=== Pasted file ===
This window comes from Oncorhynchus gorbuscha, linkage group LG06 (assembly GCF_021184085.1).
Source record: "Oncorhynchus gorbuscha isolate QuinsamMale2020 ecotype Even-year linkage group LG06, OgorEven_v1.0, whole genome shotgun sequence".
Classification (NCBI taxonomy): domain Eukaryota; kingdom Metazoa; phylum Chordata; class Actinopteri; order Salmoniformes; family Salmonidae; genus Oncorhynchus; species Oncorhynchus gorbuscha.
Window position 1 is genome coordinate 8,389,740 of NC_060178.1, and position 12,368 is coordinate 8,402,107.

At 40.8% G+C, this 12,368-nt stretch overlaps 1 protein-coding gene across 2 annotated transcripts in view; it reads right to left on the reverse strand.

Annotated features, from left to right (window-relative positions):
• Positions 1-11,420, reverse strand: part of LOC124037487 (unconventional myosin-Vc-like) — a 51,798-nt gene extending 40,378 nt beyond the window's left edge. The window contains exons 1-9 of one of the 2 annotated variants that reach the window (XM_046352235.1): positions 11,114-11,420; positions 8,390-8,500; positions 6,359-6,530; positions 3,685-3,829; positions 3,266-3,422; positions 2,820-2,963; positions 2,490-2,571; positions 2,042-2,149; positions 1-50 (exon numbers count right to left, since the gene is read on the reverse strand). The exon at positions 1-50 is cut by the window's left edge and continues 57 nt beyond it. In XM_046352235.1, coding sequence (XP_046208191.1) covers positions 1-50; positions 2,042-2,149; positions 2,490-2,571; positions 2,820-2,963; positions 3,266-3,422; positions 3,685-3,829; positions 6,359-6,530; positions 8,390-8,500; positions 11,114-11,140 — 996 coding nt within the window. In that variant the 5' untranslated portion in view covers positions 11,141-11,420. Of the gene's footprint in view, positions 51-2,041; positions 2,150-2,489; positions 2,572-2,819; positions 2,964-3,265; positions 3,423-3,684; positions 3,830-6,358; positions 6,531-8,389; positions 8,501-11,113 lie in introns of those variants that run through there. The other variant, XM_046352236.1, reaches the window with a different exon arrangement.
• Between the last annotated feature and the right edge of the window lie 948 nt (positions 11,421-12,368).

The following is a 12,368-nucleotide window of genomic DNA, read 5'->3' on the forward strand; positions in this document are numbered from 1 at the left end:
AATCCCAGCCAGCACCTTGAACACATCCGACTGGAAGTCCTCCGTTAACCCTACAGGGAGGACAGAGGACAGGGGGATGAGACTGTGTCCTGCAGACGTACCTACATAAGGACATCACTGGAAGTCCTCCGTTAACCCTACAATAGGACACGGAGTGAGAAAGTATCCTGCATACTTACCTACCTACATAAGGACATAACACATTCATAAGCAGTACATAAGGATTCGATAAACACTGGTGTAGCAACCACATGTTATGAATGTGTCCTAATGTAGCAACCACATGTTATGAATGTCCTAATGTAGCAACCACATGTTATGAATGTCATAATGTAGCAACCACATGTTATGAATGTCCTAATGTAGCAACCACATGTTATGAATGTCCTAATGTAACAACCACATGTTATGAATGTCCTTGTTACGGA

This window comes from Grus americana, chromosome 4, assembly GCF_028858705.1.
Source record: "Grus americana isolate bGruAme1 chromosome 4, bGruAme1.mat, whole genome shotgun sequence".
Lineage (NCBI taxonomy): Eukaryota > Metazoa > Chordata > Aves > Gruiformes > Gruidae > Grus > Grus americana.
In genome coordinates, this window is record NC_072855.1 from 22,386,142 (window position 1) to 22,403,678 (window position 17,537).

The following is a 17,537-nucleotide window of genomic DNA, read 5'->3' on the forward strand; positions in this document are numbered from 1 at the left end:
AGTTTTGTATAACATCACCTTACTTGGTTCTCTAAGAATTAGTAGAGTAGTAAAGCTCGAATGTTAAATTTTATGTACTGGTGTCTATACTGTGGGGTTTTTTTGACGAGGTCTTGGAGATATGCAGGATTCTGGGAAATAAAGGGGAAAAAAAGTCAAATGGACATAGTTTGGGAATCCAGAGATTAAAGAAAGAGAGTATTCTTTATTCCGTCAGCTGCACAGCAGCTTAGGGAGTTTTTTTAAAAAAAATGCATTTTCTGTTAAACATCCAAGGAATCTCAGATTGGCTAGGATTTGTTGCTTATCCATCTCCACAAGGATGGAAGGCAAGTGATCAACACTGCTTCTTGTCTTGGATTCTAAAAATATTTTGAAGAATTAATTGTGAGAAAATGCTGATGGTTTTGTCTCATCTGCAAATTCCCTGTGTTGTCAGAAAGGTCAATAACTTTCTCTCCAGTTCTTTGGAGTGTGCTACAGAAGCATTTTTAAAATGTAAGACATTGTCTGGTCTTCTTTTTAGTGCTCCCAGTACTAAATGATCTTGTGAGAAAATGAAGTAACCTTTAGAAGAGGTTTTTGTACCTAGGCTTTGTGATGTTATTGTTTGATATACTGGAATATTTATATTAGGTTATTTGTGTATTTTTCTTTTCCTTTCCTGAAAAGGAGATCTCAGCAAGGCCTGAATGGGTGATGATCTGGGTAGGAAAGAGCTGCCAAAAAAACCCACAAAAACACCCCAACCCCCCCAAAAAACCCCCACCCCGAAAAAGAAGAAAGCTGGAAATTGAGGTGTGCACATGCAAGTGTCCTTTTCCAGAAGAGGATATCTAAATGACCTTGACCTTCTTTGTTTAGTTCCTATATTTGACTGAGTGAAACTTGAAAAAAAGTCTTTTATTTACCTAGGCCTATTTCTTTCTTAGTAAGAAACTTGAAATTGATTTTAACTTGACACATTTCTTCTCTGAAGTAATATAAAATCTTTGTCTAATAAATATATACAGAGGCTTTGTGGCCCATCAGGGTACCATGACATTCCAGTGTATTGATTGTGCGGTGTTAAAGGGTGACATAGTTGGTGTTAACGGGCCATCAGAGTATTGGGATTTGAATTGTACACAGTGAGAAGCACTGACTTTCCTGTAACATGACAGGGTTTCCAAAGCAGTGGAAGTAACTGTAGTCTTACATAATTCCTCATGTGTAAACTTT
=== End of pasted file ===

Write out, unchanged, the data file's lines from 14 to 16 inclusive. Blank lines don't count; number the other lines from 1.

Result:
In genome coordinates, this window is record NC_072855.1 from 22,386,142 (window position 1) to 22,403,678 (window position 17,537).

The following is a 17,537-nucleotide window of genomic DNA, read 5'->3' on the forward strand; positions in this document are numbered from 1 at the left end:
AGTTTTGTATAACATCACCTTACTTGGTTCTCTAAGAATTAGTAGAGTAGTAAAGCTCGAATGTTAAATTTTATGTACTGGTGTCTATACTGTGGGGTTTTTTTGACGAGGTCTTGGAGATATGCAGGATTCTGGGAAATAAAGGGGAAAAAAAGTCAAATGGACATAGTTTGGGAATCCAGAGATTAAAGAAAGAGAGTATTCTTTATTCCGTCAGCTGCACAGCAGCTTAGGGAGTTTTTTTAAAAAAAATGCATTTTCTGTTAAACATCCAAGGAATCTCAGATTGGCTAGGATTTGTTGCTTATCCATCTCCACAAGGATGGAAGGCAAGTGATCAACACTGCTTCTTGTCTTGGATTCTAAAAATATTTTGAAGAATTAATTGTGAGAAAATGCTGATGGTTTTGTCTCATCTGCAAATTCCCTGTGTTGTCAGAAAGGTCAATAACTTTCTCTCCAGTTCTTTGGAGTGTGCTACAGAAGCATTTTTAAAATGTAAGACATTGTCTGGTCTTCTTTTTAGTGCTCCCAGTACTAAATGATCTTGTGAGAAAATGAAGTAACCTTTAGAAGAGGTTTTTGTACCTAGGCTTTGTGATGTTATTGTTTGATATACTGGAATATTTATATTAGGTTATTTGTGTATTTTTCTTTTCCTTTCCTGAAAAGGAGATCTCAGCAAGGCCTGAATGGGTGATGATCTGGGTAGGAAAGAGCTGCCAAAAAAACCCACAAAAACACCCCAACCCCCCCAAAAAACCCCCACCCCGAAAAAGAAGAAAGCTGGAAATTGAGGTGTGCACATGCAAGTGTCCTTTTCCAGAAGAGGATATCTAAATGACCTTGACCTTCTTTGTTTAGTTCCTATATTTGACTGAGTGAAACTTGAAAAAAAGTCTTTTATTTACCTAGGCCTATTTCTTTCTTAGTAAGAAACTTGAAATTGATTTTAACTTGACACATTTCTTCTCTGAAGTAATATAAAATCTTTGTCTAATAAATATATACAGAGGCTTTGTGGCCCATCAGGGTACCATGACATTCCAGTGTATTGATTGTGCGGTGTTAAAGGGTGACATAGTTGGTGTTAACGGGCCATCAGAGTATTGGGATTTGAATTGTACACAGTGAGAAGCACTGACTTTCCTGTAACATGACAGGGTTTCCAAAGCAGTGGAAGTAACTGTAGTCTTACATAATTCCTCATGTGTAAACTTT